Jenny is the husband’s sister (or mistress?), “gymnasium or prison, she doesn’t know she’s living in a short story”, does the family think she’s crazy a the story’s start?, biting the bed is a bit suspicious, barred windows, suicide, has she forgotten that she’s the wrecked the wallpaper to begin with, a haunted house vs. a haunted woman, is the supernatural only within minds?, Julie goes crazy without something to read, first time motherhood can be a struggle, duplicity, crazy people are known to make unreasonable requests, “why is the cork on the fork?”, Dirty Rotten Scoundrels, what’s the rope for?, “all persons need work”, counting the holes, are women moral by default?, Herland by Charlotte Perkins Gilman, utopia, “everything is both beautiful and practical”, the eighteenth amendment to the U.S. Constitution (prohibition), the husband faints (and so she wins?), creeping vs. crawling, the creepiest ending, smooch vs. smudge, neurasthenia, William James (brother of Henry James), “Americanitis”, the fashion of being sick, hypochondria as a fad, the “fresh air” movement, Kellogg’s cereal 9and other patented medicines), a yogurt colonic, mental illness is shameful in Asia, mental illness vs. oppression, an absolutely unreliable narrator, Stockholm syndrome style thinking, “You think you have mastered it, but just as you get well under way in following, it turns a back-somersault and there you are. It slaps you in the face, knocks you down, and tramples upon you.” worrying a tooth, tooth loss as an adult is horrific, as a kid it’s fun, why are we rewarded by the tooth-fairy?, is the tooth-fairy universal?, was chronic fatigue syndrome a fad?, fame is popular, Münchausen’s syndrome (the disease of faking a disease), take up a hobby!, distinguishing genuine from real, syndrome (symptoms that occur together) vs. disease (dis-ease), “which is worse…”, how to look at doctors, Tam’s doctor is nicer than House, M.D., witch doctors, non-invasive cures, gallium, Vitamin C, The Disappearing Spoon: And Other True Tales of Madness, Love, and the History of the World from the Periodic Table of the Elements by Sam Kean, Julie Hoverson’s reading of The Yellow Wallpaper, the unnamed narrator (let’s call her Julie), “what’s with the plantain leaf?”, a modern version of The Yellow Wallpaper would be set at fat camp (is that The Biggest Loser), starts off, Flowers In The Attic by V.C. Andrews, arsenic doughnuts (are not Münchausen syndrome by proxy), The Awakening by Kate Chopin, civilizing influence, bathing!, “men know what side their sex is buttered on”, In The Next Room (or The Vibrator Play) by Sarah Ruhl, Changeling (screenplay by J. Michael Straczynski), what is your Yellow Wallpaper?, fiction is Jesse’s wallpaper, ‘tv, videogames, comics … none of these make you crazy’, heroin chic, Julie has many yellow papers, Tam’s yellow wallpaper is the bookstore, Sebastian Junger vs. J.G. Ballard, 1920s, The Great Gatsby by F. Scott Fitzgerald, posing gowns, identical wigs, Jenny’s yellow wallpaper is dreams, The Evil Clergyman (aka The Wicked Clergyman) by H.P. Lovecraft, nice wallpaper, authorial self-interpretations, Eric S. Rabkin, re-reading as an adult something you read as a kid, The Prince Of Morning Bells by Nancy Kress, The Portrait Of A Lady by Henry James, The Lord Of The Rings by J.R.R. Tolkien, old time radio comedies, should you read fiction from the beginning? Start with Canterbury Tales by Geoffrey Chaucer?, Hyperion by Dan Simmons, Jonathan Swift, Peter F. Hamilton, E.E. ‘doc’ Smith, Mastermind Of Mars by Edgar Rice Burroughs.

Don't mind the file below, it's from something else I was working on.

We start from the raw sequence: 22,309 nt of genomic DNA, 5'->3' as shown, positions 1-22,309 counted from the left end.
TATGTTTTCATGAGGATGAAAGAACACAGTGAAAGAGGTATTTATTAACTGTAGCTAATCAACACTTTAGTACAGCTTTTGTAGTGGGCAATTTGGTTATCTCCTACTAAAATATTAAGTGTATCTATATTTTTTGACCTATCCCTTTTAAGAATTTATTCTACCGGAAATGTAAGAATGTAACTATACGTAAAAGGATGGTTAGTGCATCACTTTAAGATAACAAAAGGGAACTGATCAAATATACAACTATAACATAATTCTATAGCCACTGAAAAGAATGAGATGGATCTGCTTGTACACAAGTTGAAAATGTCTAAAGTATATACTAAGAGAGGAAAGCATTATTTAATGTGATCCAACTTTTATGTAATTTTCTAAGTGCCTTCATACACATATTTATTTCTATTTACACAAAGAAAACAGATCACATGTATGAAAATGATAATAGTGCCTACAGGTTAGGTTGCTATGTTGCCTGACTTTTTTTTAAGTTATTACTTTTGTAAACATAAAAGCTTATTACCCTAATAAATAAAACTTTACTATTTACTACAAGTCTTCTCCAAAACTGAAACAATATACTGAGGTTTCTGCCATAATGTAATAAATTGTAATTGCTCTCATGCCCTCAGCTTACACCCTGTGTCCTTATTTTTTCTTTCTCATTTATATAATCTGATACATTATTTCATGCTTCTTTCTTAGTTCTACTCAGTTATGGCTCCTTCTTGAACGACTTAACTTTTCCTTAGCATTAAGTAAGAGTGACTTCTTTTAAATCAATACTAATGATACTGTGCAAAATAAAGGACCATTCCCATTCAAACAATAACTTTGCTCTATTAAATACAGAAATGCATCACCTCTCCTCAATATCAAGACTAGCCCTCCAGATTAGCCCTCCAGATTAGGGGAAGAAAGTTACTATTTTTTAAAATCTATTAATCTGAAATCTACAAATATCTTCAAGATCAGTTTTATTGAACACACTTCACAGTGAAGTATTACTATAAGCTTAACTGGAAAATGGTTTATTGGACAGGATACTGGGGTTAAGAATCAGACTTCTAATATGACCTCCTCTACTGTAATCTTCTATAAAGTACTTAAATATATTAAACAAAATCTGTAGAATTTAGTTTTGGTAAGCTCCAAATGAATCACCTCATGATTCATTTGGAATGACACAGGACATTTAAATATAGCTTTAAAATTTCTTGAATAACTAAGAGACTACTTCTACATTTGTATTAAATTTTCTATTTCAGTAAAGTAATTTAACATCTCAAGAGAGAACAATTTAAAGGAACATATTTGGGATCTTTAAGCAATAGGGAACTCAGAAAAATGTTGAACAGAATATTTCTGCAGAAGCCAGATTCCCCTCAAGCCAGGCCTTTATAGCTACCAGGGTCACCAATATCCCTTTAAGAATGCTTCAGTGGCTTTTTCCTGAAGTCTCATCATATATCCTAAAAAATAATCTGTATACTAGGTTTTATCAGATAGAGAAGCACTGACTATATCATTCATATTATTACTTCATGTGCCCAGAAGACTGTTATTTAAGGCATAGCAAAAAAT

Posted by Jesse Willis